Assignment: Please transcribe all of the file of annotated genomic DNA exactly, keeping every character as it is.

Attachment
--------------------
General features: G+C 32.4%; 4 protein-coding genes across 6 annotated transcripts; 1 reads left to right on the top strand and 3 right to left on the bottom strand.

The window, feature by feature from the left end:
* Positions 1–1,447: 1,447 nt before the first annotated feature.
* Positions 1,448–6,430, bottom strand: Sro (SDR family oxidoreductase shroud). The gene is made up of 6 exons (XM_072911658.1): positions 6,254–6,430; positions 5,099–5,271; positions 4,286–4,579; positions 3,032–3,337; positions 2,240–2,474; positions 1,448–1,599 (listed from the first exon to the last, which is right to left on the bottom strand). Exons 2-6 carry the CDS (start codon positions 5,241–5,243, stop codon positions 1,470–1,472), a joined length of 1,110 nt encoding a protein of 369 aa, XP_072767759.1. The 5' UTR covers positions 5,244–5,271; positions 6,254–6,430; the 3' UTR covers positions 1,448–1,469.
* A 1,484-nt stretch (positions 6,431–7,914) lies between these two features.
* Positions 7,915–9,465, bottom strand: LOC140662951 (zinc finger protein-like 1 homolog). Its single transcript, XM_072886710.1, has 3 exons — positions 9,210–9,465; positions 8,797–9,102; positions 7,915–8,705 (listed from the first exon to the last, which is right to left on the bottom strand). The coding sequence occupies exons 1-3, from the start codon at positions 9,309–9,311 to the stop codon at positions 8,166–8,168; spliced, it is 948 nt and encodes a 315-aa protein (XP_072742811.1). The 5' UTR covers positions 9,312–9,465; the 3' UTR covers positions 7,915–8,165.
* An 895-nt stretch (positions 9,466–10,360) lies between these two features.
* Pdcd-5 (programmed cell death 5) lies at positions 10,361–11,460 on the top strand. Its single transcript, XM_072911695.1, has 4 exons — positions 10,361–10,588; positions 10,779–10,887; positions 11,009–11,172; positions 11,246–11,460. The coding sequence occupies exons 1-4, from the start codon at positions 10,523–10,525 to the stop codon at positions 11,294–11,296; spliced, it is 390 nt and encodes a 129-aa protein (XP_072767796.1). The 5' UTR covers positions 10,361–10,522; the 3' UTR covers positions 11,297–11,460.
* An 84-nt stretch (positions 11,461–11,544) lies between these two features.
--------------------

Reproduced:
General features: G+C 32.4%; 4 protein-coding genes across 6 annotated transcripts; 1 reads left to right on the top strand and 3 right to left on the bottom strand.

The window, feature by feature from the left end:
* Positions 1–1,447: 1,447 nt before the first annotated feature.
* Positions 1,448–6,430, bottom strand: Sro (SDR family oxidoreductase shroud). The gene is made up of 6 exons (XM_072911658.1): positions 6,254–6,430; positions 5,099–5,271; positions 4,286–4,579; positions 3,032–3,337; positions 2,240–2,474; positions 1,448–1,599 (listed from the first exon to the last, which is right to left on the bottom strand). Exons 2-6 carry the CDS (start codon positions 5,241–5,243, stop codon positions 1,470–1,472), a joined length of 1,110 nt encoding a protein of 369 aa, XP_072767759.1. The 5' UTR covers positions 5,244–5,271; positions 6,254–6,430; the 3' UTR covers positions 1,448–1,469.
* A 1,484-nt stretch (positions 6,431–7,914) lies between these two features.
* Positions 7,915–9,465, bottom strand: LOC140662951 (zinc finger protein-like 1 homolog). Its single transcript, XM_072886710.1, has 3 exons — positions 9,210–9,465; positions 8,797–9,102; positions 7,915–8,705 (listed from the first exon to the last, which is right to left on the bottom strand). The coding sequence occupies exons 1-3, from the start codon at positions 9,309–9,311 to the stop codon at positions 8,166–8,168; spliced, it is 948 nt and encodes a 315-aa protein (XP_072742811.1). The 5' UTR covers positions 9,312–9,465; the 3' UTR covers positions 7,915–8,165.
* An 895-nt stretch (positions 9,466–10,360) lies between these two features.
* Pdcd-5 (programmed cell death 5) lies at positions 10,361–11,460 on the top strand. Its single transcript, XM_072911695.1, has 4 exons — positions 10,361–10,588; positions 10,779–10,887; positions 11,009–11,172; positions 11,246–11,460. The coding sequence occupies exons 1-4, from the start codon at positions 10,523–10,525 to the stop codon at positions 11,294–11,296; spliced, it is 390 nt and encodes a 129-aa protein (XP_072767796.1). The 5' UTR covers positions 10,361–10,522; the 3' UTR covers positions 11,297–11,460.
* An 84-nt stretch (positions 11,461–11,544) lies between these two features.